Recommerce platform Trove has raised $30 million in a Series E round, bringing its total haul to more than $150 million as integrates its software with major 3PLs, eyes European expansion and plans to add vertical categories later this year beyond its sweet spot of outdoor and luxury retailers and brands.
The round was co-led by Wellington Management and ArcTern Ventures, with participation from Mitsui Fudosan’s CVC Fund, G2 Venture Partners, Prelude Ventures and other existing investors.
Trove handles recommerce programs for companies like Carhartt, lululemon, Patagonia, REI, Levi Strauss, Arc’teryx, Allbirds and Canada Goose. According to data from Bloomberg research unit Second Measure, Trove powers more than 60% of all branded resale traffic in North America.
The company owns a processing facility at its headquarters in Brisbane, CA, and recently added four more facilities in the U.S. and one in Canada through partnerships with Savino Del Bene, an Italian 3PL with operations in 60 countries, and circular textile operator Tersus Solutions.
Gayle Tait, CEO of Trove, said the company is using the investment to upgrade and expand use of its software. It uses machine learning, AI and computer vision to determine item value when returned in store or at a warehouse, generating a unique SKU for resale, then optimizes routing of where it should go. Once processed, items are integrated into a branded recommerce storefront powered by Trove, including images and descriptions.
“The next phase is transplanting our software into third-party operations to enable expansion beyond our own facility, supporting increasing capacity,” Tait said. “Investments we’ve made since the last round are empowering us to scale, creating intelligence with better unit economics. That’s one of the biggest challenges resale has had historically.”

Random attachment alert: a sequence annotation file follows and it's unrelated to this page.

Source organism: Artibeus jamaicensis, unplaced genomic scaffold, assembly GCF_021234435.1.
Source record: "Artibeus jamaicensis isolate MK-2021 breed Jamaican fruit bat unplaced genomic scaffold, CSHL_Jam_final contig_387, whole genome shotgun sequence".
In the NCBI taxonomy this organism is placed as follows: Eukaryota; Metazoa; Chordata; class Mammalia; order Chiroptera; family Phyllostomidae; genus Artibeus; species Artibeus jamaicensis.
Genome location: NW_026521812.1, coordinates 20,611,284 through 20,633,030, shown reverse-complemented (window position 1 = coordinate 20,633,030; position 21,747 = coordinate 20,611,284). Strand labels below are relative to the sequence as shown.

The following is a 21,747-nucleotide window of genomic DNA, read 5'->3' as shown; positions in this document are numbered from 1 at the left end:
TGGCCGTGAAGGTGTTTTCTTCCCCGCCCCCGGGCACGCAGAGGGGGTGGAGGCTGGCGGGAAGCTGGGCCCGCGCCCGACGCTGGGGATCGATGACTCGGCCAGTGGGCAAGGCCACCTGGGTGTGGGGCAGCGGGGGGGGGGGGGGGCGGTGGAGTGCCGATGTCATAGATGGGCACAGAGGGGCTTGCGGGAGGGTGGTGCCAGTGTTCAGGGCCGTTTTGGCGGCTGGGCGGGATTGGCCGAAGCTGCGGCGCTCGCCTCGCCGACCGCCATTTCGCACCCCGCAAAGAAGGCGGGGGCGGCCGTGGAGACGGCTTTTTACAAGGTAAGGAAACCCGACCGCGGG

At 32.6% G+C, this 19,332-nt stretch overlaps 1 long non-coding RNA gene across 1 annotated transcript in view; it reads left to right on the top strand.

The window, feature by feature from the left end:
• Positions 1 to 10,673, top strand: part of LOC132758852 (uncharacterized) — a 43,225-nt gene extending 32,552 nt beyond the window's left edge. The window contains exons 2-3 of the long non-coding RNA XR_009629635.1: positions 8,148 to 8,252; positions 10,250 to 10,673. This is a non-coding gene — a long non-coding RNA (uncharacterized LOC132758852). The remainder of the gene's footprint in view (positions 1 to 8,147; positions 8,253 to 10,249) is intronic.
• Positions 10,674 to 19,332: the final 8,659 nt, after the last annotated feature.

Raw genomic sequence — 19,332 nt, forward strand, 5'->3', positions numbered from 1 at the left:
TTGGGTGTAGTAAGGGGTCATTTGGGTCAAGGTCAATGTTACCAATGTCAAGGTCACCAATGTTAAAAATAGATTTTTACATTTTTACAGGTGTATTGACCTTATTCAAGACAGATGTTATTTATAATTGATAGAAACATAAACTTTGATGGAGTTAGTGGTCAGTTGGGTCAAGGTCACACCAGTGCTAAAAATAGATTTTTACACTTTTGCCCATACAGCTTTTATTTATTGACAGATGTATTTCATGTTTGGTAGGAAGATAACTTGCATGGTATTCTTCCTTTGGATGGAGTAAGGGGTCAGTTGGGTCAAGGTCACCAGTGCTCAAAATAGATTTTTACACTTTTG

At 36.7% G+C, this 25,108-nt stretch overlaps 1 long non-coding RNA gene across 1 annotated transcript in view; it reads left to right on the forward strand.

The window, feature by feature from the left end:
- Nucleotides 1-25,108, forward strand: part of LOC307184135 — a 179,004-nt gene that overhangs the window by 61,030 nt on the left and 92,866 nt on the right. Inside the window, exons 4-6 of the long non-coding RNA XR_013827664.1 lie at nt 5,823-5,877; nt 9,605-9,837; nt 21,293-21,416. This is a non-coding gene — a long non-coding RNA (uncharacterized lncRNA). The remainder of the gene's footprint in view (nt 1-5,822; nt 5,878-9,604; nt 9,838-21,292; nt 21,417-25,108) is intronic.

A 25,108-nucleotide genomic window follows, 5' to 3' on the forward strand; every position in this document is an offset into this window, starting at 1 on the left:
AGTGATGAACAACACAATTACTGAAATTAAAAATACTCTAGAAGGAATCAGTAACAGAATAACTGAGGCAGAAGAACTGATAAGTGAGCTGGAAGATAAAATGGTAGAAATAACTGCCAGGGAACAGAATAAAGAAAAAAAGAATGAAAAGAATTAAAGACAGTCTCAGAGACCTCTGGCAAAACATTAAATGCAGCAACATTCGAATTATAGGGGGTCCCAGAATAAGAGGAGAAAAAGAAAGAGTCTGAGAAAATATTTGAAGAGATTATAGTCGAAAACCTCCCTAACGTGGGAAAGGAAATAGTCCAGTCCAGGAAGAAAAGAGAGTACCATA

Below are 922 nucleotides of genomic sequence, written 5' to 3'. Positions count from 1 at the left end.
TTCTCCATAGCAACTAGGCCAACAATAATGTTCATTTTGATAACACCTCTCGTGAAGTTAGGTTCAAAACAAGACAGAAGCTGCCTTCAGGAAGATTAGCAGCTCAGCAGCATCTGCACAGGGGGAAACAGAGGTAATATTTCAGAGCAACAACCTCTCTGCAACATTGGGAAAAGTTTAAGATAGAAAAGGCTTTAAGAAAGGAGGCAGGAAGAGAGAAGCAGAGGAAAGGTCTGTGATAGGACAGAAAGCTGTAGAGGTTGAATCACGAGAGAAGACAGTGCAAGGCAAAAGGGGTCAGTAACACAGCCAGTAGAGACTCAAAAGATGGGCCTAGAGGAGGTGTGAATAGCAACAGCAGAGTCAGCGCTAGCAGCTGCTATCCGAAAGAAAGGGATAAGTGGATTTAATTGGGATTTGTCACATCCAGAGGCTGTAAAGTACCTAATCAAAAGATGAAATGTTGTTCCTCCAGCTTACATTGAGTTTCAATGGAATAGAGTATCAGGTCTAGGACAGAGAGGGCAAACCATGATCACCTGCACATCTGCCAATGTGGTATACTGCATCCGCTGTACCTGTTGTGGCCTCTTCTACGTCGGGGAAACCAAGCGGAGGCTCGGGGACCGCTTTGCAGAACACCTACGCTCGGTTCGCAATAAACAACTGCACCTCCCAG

Optimizing logistics by reducing transportation of returned goods between facilities through expanding 3PL partner locations is what will drive the improved unit economics, Tait said. “We’ll work with brands and retailers in the facilities they’re already in, creating a lot of efficiencies that we weren’t able to before.”
Tait said Trove’s software integrates with a retailer or 3PL’s WMS system to facilitate the processing of returned goods. “These are the sorts of capabilities we’re investing in to enable us manage a very intricate physical process in a scalable way.”
The company’s focus is what was attractive to “impact-driven” investors like ArcTern, Tait said. “We’re bringing in investors who deeply understand the circular economy, and their teams have been looking at the space for a while,” she said. “We’re excited about this next phase and leveraging that understanding.”
The move into 3PL partnerships and software integrations is what will power expansion into new verticals later this year, Tait said. “We’re at an exciting inflection point for the company, which is what made it possible to raise money in a tough environment,” she said.
Tait said Trove is seeing recommerce grow beyond its roots with younger, more values-driven consumers to other demographic groups. According to the Ellen McArthur Foundation, resale is growing five times faster than overall retail, and is projected to represent 23% of all sales by 2030.
“People have always been in the market for high quality items sold at a lower price point, and never more than in this inflationary environment,” she said. “We’re also seeing customers who don’t have the same reservations about buying secondhand than they did in the past. It’s becoming more of an established practice across all generations.”